A consistent power supply is very crucial for the smooth running of activities in any building. Connecting the building to the power grid is the primary solution. However, grid coverage experiences occasional blackouts or emergencies hence cutting electric supply. Besides, some places have no grid coverage, such as distant mining facilities and remote oil fields.
Diesel generators are used to deliver backup power and serve as permanent power solutions in the said areas. Therefore, it's necessary to understand the various specifications of a diesel generator and how they affect a generator's choice in different settings.
A genset operating within the conditions it was designed for will last longer and have higher efficiency. First things first, let see the relationship between kW(kilowatts), (kVA) Kilovolt-amperes, and (PF) power factor in generators.
Both new generators and used generators have a nameplate indicating the values of each of the specs. Nevertheless, the operating conditions are dependent on the connected load size and not the generator itself. Having a proficient electrical engineer determining your building's power needs is recommended to ensure you acquire the correct unit.
The diesel engine driving the generator is the limiting factor of its maximum kW yield. Let’s consider a generator with an efficiency of say 95% driven by a 2000-hp diesel engine:
Likewise, as the name suggests, kilovolt-amperes (kVA) hang on the voltage(V) and current(A) ranking of the generator. Drawing more power than the maximum kW overloads the engine while exceeding the kVA overwhelms the generator windings even if the kilowatt output is maintained below the maximum. So, disregarding either of them can damage the genset.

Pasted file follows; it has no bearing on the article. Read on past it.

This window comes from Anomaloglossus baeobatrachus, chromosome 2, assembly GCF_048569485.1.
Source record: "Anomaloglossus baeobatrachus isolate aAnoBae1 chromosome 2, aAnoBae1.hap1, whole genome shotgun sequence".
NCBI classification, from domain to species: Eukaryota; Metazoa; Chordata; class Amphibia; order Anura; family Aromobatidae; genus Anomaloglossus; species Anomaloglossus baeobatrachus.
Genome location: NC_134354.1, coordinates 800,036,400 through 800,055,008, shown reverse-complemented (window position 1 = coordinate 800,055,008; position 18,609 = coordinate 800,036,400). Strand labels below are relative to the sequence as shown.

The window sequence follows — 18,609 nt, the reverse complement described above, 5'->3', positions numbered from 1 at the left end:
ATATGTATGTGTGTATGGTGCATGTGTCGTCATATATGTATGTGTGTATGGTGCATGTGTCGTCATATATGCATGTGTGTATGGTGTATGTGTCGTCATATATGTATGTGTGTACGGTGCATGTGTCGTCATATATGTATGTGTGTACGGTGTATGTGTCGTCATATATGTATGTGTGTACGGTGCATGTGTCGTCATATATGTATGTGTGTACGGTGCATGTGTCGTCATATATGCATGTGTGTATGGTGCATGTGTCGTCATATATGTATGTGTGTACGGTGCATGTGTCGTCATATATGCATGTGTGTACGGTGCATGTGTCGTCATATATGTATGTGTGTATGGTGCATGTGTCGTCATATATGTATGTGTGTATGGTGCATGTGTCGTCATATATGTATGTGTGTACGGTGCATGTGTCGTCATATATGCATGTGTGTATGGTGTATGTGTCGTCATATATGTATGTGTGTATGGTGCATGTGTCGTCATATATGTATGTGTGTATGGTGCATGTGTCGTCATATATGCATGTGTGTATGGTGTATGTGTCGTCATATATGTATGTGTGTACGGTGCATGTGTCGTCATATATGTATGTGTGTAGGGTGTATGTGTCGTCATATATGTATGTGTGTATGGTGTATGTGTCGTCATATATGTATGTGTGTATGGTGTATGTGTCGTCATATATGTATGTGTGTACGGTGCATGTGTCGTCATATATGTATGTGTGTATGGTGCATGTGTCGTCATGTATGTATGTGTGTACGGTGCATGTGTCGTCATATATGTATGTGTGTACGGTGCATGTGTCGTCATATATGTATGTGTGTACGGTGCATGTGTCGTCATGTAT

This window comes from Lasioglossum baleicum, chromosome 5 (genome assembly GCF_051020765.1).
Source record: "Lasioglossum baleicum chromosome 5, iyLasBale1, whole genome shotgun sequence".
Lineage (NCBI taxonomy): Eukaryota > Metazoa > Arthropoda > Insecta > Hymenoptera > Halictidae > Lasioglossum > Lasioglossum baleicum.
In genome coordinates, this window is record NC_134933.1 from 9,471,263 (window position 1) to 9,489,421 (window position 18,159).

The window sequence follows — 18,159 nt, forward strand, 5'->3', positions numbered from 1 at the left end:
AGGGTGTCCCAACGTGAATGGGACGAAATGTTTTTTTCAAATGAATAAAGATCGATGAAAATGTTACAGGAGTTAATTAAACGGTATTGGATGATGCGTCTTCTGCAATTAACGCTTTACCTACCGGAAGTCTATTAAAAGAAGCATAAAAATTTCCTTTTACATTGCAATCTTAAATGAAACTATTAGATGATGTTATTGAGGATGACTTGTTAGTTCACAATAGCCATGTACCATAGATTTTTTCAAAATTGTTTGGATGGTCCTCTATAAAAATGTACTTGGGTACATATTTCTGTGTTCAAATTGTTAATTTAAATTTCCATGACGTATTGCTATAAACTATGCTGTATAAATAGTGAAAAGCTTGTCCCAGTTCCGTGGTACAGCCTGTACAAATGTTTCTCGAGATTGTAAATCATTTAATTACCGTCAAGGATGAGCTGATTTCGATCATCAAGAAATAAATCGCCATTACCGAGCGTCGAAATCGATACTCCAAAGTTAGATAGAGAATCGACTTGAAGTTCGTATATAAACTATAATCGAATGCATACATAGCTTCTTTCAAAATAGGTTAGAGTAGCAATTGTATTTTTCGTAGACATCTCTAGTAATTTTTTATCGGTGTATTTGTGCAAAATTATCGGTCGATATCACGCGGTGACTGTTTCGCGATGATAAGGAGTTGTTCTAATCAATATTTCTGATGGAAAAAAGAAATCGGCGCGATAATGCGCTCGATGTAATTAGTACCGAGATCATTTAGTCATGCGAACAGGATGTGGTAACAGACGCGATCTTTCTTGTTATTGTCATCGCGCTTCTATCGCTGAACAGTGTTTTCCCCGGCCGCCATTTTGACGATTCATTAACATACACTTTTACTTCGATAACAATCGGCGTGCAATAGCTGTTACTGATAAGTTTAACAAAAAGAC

Given the kW and kVA stays below their respective rating, a generator can operate at an exceeded power factor without aftermath. The generator performs less efficiently if it works below the rated power factor.
Leading and lagging are effects caused by unmatching voltage and current in a device. For instance, connecting a generator to a resistor results in a corresponding waveform on a digital meter, meaning that it has a 100% PF. On the other hand, most appliances will have unmatching waveforms signifying a PF of less than 100%.
The net effect of most buildings is a lagging power factor because devices are mostly inductive. Diesel generators, including large commercial generators, are specifically designed to handle this effect effectively. On the opposite effect (where a building has more capacitive equipment), the leading power factor causes an unstable voltage supply. And in such a case, the generator will automatically cut electricity supply to the building. Having the right unit for your installation is, therefore, imperative.
After we've learned all this, you might be wondering which and where to get the right diesel generator. Worry no more! Power Systems Services has established a relationship with different leading generator dealers and vendors. Our team of experienced professionals is committed to delivering the best solution tailored specifically for your project. We deal with both new and used generators. Contact us today, and let's get started.